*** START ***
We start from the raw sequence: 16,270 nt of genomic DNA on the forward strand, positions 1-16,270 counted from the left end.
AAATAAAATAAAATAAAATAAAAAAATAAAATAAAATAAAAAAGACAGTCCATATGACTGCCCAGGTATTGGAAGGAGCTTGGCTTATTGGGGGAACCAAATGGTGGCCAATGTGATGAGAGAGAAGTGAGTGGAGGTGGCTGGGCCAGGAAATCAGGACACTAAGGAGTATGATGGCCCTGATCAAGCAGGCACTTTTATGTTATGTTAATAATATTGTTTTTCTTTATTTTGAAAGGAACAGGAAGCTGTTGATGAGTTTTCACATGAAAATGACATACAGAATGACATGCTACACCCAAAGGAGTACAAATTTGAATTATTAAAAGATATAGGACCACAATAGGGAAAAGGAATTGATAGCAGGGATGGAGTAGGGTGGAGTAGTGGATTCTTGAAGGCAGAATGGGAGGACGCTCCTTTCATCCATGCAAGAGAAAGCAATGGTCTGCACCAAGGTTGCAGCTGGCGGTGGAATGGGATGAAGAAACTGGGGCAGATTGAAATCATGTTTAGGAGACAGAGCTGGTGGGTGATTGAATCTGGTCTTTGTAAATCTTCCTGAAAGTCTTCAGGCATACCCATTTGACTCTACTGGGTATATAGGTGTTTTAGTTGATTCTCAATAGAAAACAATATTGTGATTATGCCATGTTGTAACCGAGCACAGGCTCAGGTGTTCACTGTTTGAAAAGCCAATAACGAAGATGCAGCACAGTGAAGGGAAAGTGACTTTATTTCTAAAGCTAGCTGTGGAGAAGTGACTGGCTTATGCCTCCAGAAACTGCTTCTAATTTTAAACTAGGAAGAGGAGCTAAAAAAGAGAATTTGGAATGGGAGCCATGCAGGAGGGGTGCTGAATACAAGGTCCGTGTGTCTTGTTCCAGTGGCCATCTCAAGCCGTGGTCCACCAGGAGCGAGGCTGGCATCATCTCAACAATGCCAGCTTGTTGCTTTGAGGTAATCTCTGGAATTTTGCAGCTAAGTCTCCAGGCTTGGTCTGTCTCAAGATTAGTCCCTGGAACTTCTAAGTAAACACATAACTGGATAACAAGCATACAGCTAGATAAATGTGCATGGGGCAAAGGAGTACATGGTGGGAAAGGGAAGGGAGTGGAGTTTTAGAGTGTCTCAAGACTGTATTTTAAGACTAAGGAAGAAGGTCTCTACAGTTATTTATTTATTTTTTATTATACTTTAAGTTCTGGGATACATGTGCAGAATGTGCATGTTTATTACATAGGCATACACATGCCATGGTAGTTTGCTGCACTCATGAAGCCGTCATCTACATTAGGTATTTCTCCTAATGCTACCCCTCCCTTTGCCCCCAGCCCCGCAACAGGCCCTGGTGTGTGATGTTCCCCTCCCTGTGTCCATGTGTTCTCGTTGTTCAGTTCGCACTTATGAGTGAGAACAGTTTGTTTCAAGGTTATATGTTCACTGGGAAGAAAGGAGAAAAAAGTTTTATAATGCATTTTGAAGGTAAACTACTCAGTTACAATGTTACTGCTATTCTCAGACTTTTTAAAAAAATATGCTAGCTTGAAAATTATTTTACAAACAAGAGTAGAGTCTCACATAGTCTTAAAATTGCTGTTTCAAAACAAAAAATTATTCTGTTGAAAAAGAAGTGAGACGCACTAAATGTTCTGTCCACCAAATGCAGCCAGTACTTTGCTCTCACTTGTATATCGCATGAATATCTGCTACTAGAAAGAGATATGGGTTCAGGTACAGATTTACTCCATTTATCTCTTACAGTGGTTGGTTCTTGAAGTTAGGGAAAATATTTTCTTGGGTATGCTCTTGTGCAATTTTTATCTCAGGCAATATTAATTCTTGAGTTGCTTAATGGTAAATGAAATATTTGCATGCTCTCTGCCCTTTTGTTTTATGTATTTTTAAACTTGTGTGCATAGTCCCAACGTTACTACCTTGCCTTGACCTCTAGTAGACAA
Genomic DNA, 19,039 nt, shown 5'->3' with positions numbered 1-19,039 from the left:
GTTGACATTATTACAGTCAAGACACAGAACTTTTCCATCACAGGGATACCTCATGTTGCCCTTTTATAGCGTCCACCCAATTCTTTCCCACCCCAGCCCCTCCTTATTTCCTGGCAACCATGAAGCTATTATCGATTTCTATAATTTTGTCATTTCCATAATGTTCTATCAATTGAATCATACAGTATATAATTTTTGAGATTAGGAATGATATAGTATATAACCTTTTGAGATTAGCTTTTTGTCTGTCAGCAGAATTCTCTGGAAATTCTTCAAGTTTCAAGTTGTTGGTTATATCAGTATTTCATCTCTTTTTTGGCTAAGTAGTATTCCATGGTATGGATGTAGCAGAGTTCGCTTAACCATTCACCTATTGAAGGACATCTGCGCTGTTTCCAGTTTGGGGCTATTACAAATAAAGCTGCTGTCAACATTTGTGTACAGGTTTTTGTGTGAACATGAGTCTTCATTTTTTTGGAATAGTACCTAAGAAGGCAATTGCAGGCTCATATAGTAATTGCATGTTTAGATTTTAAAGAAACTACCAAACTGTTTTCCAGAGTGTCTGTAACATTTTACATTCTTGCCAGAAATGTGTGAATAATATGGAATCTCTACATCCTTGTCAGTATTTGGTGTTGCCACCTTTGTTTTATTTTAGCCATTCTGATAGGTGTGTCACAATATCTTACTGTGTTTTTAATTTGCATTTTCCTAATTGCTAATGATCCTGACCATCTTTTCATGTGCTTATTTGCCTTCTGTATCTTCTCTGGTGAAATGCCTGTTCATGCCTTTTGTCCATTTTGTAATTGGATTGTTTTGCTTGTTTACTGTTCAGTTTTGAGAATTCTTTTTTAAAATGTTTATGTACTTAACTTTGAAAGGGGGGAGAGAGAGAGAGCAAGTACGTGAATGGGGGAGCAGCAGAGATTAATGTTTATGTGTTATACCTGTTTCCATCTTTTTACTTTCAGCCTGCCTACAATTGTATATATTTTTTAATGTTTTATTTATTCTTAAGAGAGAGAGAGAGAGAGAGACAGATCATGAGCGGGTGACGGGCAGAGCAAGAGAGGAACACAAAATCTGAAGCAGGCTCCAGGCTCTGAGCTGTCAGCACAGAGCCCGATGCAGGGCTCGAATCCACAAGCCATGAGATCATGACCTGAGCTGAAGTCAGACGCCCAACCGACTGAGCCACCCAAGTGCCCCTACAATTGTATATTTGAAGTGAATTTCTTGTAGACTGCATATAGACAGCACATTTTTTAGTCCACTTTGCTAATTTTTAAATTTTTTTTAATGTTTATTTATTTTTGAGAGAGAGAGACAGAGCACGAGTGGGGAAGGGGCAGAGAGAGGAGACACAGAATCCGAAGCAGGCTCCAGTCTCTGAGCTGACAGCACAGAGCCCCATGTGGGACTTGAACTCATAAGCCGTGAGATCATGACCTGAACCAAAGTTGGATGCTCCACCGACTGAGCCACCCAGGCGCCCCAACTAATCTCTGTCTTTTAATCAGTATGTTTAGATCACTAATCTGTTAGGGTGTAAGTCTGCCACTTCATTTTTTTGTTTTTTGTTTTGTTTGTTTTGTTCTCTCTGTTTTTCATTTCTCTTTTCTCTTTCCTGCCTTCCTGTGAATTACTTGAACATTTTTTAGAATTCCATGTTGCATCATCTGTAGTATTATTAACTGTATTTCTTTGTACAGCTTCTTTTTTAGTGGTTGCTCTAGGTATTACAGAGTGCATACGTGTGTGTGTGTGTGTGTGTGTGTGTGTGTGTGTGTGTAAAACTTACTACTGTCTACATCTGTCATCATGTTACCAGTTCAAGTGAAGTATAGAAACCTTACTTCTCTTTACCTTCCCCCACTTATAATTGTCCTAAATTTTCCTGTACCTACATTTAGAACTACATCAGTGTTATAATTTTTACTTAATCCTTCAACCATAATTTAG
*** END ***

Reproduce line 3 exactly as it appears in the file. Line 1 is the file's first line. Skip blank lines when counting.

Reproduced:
Genomic DNA, 19,039 nt, shown 5'->3' with positions numbered 1-19,039 from the left: